I know many of you have likely already beat me to reading the latest edition of Workforce magazine — the publication devoted to important trends for human resources professionals — but I want to mention anyway that there’s a piece that follows up on Baylor Health Care System’s policy of not hiring anyone who uses tobacco products.
That ban went into effect in January 2012. Previously Baylor had required that employees who were smokers pay a surcharge for their health care insurance, an extra $25 a pay period. When I discussed the change with Baylor CEO Joel Allison shortly before it was made, he said “We’re in the healthcare business, so we want people to practice good health” and noted that ”Five percent of the population uses up about 50 percent of the health care cost.”
Well, how has it worked out for Baylor? According to the article:
Anyone with a preliminary employment offer goes through drug screening, which includes nicotine screening. The test will detect any kind of nicotine product, including cigarettes, a nicotine patch, nicotine gum and e-cigarettes. So far, 69 of about 400 offers have been rescinded, she says, and there is no evidence Baylor is losing out on top-notch talent because of the screening.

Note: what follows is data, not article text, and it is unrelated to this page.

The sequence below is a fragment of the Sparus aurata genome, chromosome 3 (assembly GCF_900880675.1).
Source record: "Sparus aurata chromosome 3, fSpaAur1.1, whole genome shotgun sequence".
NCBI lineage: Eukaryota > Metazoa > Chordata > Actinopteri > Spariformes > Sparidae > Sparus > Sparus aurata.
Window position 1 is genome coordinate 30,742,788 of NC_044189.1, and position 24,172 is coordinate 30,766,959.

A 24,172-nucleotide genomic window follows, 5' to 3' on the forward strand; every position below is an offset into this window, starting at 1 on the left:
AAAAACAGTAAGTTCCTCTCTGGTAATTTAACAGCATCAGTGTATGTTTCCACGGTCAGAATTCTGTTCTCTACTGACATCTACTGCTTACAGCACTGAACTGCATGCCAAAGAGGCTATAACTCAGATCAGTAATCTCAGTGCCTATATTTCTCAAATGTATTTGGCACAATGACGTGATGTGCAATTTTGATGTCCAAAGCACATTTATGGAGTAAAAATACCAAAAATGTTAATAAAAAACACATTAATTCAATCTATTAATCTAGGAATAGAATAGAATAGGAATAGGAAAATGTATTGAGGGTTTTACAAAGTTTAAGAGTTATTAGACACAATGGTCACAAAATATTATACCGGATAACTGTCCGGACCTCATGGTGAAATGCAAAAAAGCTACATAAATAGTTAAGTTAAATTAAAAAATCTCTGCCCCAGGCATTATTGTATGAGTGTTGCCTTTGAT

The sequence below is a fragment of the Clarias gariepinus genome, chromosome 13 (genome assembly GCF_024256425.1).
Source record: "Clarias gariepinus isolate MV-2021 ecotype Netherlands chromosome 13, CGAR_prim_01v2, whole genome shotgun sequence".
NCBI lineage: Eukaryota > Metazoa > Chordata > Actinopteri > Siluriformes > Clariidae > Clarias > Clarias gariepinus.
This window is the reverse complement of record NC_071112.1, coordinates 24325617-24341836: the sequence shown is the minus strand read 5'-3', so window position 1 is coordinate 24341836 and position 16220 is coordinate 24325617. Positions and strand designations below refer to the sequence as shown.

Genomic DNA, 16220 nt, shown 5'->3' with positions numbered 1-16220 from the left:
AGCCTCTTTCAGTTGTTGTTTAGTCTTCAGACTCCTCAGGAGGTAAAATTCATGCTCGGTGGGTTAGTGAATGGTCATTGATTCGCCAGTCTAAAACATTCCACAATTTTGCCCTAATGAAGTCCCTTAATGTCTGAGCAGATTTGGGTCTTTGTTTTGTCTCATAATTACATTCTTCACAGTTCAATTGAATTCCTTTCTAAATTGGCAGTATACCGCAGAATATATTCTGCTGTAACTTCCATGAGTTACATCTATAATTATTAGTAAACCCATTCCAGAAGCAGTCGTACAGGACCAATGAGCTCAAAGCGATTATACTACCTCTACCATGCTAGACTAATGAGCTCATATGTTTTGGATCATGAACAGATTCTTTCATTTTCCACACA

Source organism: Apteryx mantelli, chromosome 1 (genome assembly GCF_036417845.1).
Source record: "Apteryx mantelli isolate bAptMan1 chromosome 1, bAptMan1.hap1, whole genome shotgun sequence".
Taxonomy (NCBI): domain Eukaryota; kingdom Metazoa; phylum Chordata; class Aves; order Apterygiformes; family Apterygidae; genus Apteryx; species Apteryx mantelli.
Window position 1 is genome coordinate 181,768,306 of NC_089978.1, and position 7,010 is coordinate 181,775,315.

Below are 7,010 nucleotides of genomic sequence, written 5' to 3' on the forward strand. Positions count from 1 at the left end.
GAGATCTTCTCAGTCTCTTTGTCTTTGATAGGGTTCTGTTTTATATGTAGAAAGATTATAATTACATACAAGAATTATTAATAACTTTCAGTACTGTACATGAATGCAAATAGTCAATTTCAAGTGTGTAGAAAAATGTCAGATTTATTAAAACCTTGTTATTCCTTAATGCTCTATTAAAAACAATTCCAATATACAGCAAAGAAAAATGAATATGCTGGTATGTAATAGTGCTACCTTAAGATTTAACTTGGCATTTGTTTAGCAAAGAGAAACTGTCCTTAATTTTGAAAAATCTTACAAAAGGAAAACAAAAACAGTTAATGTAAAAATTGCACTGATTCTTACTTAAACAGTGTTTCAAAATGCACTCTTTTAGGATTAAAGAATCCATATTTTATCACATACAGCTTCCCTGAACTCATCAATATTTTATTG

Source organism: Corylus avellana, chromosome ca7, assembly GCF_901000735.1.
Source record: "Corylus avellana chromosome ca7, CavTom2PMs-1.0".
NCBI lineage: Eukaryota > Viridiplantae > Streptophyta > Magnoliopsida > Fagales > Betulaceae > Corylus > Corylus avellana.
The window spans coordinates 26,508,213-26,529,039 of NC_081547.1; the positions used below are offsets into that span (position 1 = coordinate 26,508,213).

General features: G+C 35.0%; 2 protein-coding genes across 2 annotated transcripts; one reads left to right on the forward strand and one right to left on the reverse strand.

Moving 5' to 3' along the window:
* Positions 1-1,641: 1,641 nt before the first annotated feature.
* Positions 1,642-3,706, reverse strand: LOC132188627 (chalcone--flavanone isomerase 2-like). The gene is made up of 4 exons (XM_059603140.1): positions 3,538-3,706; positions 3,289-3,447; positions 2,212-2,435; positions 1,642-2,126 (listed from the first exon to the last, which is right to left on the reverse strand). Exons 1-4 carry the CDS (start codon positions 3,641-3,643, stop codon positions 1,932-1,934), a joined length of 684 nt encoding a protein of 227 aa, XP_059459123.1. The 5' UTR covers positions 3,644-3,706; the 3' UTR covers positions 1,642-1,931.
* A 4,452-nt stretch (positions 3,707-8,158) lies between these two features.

Testing is possible because nicotine users are not a protected legal class in Texas. Currently 29 states and the District of Columbia offer legal protection to smokers, according to the American Lung Association.
Employees already working for the company weren’t required to quit smoking to keep their jobs, but they continue to pay the surcharge.
According to a report by the American Lung Association, employees who smoke cost employers an average of $1,429 more in health care costs than nonsmokers.